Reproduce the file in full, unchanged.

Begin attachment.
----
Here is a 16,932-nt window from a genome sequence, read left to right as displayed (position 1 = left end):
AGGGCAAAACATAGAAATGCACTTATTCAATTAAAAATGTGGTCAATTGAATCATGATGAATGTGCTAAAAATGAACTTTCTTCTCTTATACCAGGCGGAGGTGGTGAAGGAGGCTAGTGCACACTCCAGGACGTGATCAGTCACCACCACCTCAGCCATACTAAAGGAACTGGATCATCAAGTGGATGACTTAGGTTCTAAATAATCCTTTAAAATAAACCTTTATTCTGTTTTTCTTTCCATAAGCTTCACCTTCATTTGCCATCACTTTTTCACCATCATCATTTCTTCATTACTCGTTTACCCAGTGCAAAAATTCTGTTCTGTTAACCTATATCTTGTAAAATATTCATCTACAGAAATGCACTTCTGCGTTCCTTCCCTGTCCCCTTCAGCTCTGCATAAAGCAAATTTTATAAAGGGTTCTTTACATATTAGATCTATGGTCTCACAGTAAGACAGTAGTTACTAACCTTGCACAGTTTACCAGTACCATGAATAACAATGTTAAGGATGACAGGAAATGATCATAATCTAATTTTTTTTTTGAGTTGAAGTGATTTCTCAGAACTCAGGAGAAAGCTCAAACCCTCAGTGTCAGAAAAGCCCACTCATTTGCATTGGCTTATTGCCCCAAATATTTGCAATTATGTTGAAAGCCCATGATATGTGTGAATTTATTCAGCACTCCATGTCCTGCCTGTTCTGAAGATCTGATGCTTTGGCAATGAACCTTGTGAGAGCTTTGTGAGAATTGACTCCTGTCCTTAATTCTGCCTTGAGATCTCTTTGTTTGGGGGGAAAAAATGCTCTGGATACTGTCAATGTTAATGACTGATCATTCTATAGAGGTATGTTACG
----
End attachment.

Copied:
Here is a 16,932-nt window from a genome sequence, read left to right as displayed (position 1 = left end):
AGGGCAAAACATAGAAATGCACTTATTCAATTAAAAATGTGGTCAATTGAATCATGATGAATGTGCTAAAAATGAACTTTCTTCTCTTATACCAGGCGGAGGTGGTGAAGGAGGCTAGTGCACACTCCAGGACGTGATCAGTCACCACCACCTCAGCCATACTAAAGGAACTGGATCATCAAGTGGATGACTTAGGTTCTAAATAATCCTTTAAAATAAACCTTTATTCTGTTTTTCTTTCCATAAGCTTCACCTTCATTTGCCATCACTTTTTCACCATCATCATTTCTTCATTACTCGTTTACCCAGTGCAAAAATTCTGTTCTGTTAACCTATATCTTGTAAAATATTCATCTACAGAAATGCACTTCTGCGTTCCTTCCCTGTCCCCTTCAGCTCTGCATAAAGCAAATTTTATAAAGGGTTCTTTACATATTAGATCTATGGTCTCACAGTAAGACAGTAGTTACTAACCTTGCACAGTTTACCAGTACCATGAATAACAATGTTAAGGATGACAGGAAATGATCATAATCTAATTTTTTTTTTGAGTTGAAGTGATTTCTCAGAACTCAGGAGAAAGCTCAAACCCTCAGTGTCAGAAAAGCCCACTCATTTGCATTGGCTTATTGCCCCAAATATTTGCAATTATGTTGAAAGCCCATGATATGTGTGAATTTATTCAGCACTCCATGTCCTGCCTGTTCTGAAGATCTGATGCTTTGGCAATGAACCTTGTGAGAGCTTTGTGAGAATTGACTCCTGTCCTTAATTCTGCCTTGAGATCTCTTTGTTTGGGGGGAAAAAATGCTCTGGATACTGTCAATGTTAATGACTGATCATTCTATAGAGGTATGTTACG